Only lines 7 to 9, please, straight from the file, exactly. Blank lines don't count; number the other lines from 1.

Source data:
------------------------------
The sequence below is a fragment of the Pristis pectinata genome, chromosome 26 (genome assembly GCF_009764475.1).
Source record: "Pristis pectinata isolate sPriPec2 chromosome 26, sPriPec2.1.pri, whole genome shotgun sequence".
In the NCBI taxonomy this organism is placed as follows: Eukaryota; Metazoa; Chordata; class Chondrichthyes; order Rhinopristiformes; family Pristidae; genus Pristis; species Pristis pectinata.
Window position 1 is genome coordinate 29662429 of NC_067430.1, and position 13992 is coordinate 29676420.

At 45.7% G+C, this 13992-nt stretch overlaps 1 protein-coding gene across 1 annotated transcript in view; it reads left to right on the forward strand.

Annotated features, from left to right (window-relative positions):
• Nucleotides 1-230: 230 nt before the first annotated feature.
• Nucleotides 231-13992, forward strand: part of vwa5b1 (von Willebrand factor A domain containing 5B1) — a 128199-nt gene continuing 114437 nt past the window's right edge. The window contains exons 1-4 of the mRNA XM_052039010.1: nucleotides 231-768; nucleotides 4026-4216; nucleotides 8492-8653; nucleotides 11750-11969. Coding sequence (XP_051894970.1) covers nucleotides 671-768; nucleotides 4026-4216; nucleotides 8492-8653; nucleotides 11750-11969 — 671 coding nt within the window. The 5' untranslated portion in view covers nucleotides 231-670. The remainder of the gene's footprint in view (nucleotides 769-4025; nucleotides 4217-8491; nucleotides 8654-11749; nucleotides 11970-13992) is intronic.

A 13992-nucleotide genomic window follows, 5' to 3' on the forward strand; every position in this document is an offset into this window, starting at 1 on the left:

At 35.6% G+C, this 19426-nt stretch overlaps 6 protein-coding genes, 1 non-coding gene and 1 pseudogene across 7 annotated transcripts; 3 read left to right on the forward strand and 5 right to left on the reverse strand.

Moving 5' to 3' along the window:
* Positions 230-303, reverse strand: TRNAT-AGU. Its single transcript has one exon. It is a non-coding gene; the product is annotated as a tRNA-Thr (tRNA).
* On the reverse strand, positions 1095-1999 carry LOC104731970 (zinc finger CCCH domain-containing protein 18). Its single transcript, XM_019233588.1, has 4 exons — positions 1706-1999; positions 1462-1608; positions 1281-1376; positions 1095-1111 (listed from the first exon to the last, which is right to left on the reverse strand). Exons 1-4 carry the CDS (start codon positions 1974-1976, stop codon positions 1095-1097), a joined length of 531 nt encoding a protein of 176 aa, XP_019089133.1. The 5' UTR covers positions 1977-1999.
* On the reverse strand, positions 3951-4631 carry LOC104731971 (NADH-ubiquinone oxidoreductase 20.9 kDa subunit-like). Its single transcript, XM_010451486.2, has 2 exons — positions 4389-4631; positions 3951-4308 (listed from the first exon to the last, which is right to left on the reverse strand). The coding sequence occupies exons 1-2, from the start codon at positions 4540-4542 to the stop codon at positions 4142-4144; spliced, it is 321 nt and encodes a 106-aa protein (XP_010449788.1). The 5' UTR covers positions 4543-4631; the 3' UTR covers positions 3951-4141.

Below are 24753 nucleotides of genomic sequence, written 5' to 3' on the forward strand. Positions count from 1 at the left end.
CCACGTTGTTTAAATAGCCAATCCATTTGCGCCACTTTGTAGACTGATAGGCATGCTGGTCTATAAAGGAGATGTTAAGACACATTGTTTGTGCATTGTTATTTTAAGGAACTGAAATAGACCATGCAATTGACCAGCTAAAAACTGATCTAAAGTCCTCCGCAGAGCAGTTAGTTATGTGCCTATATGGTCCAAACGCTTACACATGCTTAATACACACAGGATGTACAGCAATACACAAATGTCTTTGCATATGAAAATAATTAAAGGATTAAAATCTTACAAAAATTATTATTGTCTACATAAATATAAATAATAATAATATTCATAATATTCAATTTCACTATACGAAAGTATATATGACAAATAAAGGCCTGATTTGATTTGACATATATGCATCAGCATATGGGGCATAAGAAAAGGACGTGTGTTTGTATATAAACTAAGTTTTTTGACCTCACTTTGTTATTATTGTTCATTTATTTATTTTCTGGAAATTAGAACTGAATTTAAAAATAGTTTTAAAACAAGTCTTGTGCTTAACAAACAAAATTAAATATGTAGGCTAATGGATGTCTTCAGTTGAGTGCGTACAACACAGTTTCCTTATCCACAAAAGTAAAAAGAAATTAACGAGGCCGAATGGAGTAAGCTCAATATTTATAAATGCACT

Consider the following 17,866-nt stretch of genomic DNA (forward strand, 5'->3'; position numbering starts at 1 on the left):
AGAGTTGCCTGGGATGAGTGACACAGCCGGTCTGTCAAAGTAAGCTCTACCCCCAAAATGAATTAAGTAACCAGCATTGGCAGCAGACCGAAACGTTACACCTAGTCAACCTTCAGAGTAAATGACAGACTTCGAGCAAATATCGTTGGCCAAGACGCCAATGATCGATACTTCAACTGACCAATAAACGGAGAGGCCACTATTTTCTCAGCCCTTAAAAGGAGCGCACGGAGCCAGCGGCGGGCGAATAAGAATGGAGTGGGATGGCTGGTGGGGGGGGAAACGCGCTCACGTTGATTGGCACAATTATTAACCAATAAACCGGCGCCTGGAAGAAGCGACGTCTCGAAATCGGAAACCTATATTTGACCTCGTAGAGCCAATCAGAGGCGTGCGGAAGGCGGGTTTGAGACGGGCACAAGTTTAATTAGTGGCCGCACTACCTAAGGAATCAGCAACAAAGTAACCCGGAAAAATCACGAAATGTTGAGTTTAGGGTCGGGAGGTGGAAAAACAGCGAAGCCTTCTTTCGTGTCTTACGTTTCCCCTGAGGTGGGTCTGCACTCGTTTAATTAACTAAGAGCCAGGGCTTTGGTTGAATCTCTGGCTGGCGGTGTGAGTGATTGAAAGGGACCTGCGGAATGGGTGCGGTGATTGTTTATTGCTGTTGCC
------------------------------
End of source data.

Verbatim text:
• Nucleotides 1-230: 230 nt before the first annotated feature.
• Nucleotides 231-13992, forward strand: part of vwa5b1 (von Willebrand factor A domain containing 5B1) — a 128199-nt gene continuing 114437 nt past the window's right edge. The window contains exons 1-4 of the mRNA XM_052039010.1: nucleotides 231-768; nucleotides 4026-4216; nucleotides 8492-8653; nucleotides 11750-11969. Coding sequence (XP_051894970.1) covers nucleotides 671-768; nucleotides 4026-4216; nucleotides 8492-8653; nucleotides 11750-11969 — 671 coding nt within the window. The 5' untranslated portion in view covers nucleotides 231-670. The remainder of the gene's footprint in view (nucleotides 769-4025; nucleotides 4217-8491; nucleotides 8654-11749; nucleotides 11970-13992) is intronic.

A 13992-nucleotide genomic window follows, 5' to 3' on the forward strand; every position in this document is an offset into this window, starting at 1 on the left: